The use of the jigsaw puzzle piece as a recognizable symbol of the autism community is a profound choice. Having a child with autism is like having a jigsaw puzzle without a picture, or worse yet, if we do have a picture, it may be one that we don’t like, or one that worries and scares us. The original picture in our mind (or our hopes and dreams) is probably not an accurate representation of the pieces that we received “in the box” when our child was born. That means, as parents, we have to adjust. If we have been experiencing struggles, the picture probably isn’t one that inherently and quickly gives us peace and joy. That means we have to cope. The outline may not turn out to be the same neat, rectangular shape that the rest of us experience in our own puzzles, or that the rest of our friend’s experience with their children who do not have ASD. That means we have to be accepting of our own situation. In our puzzle, the pieces may not always fit neatly or tightly together. Maybe there are even some pieces that are hard to fit in at all! That means we have to be flexible.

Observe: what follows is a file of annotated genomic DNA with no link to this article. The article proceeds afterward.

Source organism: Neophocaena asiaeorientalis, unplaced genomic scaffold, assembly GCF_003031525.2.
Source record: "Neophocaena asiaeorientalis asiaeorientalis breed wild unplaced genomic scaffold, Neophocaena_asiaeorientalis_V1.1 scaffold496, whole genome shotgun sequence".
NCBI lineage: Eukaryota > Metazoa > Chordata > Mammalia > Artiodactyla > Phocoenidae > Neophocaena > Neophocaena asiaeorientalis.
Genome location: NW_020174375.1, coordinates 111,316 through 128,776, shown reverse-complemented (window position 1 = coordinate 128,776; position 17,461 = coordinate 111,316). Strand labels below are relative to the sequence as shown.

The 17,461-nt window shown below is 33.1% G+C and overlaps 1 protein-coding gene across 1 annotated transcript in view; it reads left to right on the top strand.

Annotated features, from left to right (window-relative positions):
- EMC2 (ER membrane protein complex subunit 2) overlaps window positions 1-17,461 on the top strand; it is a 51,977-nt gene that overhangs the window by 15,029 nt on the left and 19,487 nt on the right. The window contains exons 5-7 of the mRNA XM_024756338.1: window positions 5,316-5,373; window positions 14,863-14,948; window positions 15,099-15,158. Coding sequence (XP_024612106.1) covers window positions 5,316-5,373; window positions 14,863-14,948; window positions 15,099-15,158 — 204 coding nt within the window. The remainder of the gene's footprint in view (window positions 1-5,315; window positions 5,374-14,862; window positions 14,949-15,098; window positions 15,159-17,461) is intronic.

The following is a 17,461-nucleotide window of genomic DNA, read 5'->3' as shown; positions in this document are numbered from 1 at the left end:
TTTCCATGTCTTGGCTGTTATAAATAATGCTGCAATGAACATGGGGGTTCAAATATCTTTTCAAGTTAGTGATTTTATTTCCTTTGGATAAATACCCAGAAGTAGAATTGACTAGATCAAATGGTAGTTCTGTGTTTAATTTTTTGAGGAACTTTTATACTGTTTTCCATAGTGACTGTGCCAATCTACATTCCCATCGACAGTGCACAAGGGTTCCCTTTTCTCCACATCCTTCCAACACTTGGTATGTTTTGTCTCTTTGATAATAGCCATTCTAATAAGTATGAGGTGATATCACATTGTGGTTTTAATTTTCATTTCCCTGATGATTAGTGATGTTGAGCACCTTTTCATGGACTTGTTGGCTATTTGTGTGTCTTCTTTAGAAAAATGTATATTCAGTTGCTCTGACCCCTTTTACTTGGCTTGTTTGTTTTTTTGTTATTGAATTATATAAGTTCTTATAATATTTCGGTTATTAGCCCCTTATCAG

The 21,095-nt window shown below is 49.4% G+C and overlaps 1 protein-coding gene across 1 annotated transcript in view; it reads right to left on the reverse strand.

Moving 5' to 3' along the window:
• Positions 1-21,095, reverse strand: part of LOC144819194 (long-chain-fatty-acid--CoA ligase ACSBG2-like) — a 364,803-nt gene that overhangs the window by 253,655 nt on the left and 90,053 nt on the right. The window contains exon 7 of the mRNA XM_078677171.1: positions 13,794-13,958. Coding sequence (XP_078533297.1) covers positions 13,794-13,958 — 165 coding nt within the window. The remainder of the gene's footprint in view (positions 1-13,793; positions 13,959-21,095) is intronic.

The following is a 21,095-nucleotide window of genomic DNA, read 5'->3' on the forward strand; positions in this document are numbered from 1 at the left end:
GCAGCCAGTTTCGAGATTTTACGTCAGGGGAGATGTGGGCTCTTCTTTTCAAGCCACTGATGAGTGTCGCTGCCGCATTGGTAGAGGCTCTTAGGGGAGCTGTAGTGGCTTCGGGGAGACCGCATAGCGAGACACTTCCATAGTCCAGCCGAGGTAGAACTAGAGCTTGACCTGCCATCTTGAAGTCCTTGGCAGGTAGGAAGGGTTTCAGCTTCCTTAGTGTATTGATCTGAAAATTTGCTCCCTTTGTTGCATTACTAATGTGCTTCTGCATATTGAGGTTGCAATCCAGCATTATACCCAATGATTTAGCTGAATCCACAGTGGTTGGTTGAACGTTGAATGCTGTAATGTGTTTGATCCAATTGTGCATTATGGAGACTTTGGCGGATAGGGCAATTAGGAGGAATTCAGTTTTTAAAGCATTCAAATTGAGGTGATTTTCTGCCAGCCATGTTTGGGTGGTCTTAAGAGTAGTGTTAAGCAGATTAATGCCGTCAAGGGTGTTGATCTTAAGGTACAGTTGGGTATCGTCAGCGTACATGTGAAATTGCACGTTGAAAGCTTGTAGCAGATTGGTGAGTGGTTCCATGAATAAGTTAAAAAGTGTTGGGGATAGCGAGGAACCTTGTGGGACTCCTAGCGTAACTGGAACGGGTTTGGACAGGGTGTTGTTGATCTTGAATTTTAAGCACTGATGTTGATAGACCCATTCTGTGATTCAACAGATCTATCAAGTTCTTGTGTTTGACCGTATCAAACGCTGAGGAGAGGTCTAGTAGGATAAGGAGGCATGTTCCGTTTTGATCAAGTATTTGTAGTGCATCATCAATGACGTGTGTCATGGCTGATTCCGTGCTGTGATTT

Most puzzle pieces have at least some sides that are interlocking. In some puzzles there are pieces that don’t have any interlocking parts and they are harder to work with. This is how the autism piece fits into our lives. It’s a piece that doesn’t easily connect with the other parts of our puzzle. Certainly the familiar process of putting the puzzle perimeter together and then filling in the center is much less effective than with the puzzles of the neuro-typical (if it can be used at all)!  Often the life puzzle for a child with autism comes without a clear picture. All of this can be very disturbing when you are charged with the responsibility, and a very deep desire, to help this child put that picture together successfully!  If we try to apply the regular “rules,” or to compare our puzzle to the picture that others use of success, we come up short every time. The only way to change this is to change our expectations of success; the heavy lifting falls back on us to manage our own experience. To do that, we need others around us who get it.